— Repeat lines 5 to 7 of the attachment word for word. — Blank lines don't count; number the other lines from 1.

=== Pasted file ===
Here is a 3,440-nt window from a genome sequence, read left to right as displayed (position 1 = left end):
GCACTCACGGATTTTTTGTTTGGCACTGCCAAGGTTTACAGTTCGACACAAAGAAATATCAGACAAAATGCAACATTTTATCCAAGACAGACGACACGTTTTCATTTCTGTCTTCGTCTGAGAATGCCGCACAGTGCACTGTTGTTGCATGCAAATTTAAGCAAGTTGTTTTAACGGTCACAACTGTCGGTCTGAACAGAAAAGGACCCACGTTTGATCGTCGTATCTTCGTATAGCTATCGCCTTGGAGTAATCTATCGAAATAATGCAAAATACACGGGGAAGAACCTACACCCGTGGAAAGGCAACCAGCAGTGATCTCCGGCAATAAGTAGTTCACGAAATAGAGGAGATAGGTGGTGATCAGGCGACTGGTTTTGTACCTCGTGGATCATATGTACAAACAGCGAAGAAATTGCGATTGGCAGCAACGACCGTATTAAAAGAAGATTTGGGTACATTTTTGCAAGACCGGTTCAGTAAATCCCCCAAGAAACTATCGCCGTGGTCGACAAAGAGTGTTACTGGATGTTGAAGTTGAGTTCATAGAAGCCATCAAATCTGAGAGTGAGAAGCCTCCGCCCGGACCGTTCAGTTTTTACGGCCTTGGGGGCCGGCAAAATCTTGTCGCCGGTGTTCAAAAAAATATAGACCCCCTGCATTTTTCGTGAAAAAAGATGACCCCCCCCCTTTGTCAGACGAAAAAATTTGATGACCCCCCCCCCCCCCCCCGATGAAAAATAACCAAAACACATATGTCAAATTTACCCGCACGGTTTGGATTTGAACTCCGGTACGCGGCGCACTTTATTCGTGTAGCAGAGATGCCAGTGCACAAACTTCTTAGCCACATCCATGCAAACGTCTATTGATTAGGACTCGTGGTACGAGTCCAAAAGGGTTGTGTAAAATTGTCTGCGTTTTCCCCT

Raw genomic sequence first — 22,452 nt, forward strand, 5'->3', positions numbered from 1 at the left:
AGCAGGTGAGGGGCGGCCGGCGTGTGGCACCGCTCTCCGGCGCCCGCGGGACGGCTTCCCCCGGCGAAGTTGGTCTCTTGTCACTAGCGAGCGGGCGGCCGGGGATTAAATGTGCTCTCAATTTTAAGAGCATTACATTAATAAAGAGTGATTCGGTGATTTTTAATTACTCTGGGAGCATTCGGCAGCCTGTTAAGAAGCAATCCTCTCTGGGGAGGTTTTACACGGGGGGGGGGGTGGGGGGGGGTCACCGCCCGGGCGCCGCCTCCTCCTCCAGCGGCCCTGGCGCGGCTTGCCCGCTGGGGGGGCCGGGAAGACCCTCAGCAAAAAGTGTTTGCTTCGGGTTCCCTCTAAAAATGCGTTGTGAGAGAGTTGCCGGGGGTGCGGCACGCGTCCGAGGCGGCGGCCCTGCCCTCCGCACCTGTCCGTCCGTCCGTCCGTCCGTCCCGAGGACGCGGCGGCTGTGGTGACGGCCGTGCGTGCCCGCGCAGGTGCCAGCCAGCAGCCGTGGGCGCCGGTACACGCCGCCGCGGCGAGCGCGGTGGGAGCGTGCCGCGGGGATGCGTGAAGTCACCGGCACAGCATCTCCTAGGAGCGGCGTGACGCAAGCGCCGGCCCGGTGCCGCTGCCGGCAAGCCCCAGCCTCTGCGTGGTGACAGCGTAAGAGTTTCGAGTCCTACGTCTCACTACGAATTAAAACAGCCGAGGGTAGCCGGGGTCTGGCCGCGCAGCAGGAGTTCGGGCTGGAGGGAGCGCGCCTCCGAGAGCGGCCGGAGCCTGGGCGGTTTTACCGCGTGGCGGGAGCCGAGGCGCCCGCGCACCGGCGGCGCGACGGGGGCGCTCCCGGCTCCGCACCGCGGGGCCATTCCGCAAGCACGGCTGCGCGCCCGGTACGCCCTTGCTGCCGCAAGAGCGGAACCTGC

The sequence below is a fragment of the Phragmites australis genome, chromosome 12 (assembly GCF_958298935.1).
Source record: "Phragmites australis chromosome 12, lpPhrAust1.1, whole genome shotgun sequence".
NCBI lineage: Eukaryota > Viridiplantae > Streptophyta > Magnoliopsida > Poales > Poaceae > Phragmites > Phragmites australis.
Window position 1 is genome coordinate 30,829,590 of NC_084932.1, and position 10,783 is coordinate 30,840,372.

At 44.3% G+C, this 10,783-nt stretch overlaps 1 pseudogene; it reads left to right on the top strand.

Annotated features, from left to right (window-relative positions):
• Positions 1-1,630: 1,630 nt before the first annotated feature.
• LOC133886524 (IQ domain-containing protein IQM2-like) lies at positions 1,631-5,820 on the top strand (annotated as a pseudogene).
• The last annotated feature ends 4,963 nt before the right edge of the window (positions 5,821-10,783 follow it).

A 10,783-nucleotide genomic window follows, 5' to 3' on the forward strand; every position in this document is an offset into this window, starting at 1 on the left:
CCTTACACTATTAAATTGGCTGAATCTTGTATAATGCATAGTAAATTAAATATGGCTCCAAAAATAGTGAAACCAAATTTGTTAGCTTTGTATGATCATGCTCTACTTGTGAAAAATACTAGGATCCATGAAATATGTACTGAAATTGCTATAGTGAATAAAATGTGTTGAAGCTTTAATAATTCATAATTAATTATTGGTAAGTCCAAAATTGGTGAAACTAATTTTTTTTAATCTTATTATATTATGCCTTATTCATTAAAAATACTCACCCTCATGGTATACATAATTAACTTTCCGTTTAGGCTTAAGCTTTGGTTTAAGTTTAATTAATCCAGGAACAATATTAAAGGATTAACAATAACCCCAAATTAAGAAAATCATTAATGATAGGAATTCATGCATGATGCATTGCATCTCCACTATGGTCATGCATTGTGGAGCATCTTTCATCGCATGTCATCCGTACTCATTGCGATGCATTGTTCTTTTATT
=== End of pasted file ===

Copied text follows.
The sequence below is a fragment of the Phragmites australis genome, chromosome 12 (assembly GCF_958298935.1).
Source record: "Phragmites australis chromosome 12, lpPhrAust1.1, whole genome shotgun sequence".
NCBI lineage: Eukaryota > Viridiplantae > Streptophyta > Magnoliopsida > Poales > Poaceae > Phragmites > Phragmites australis.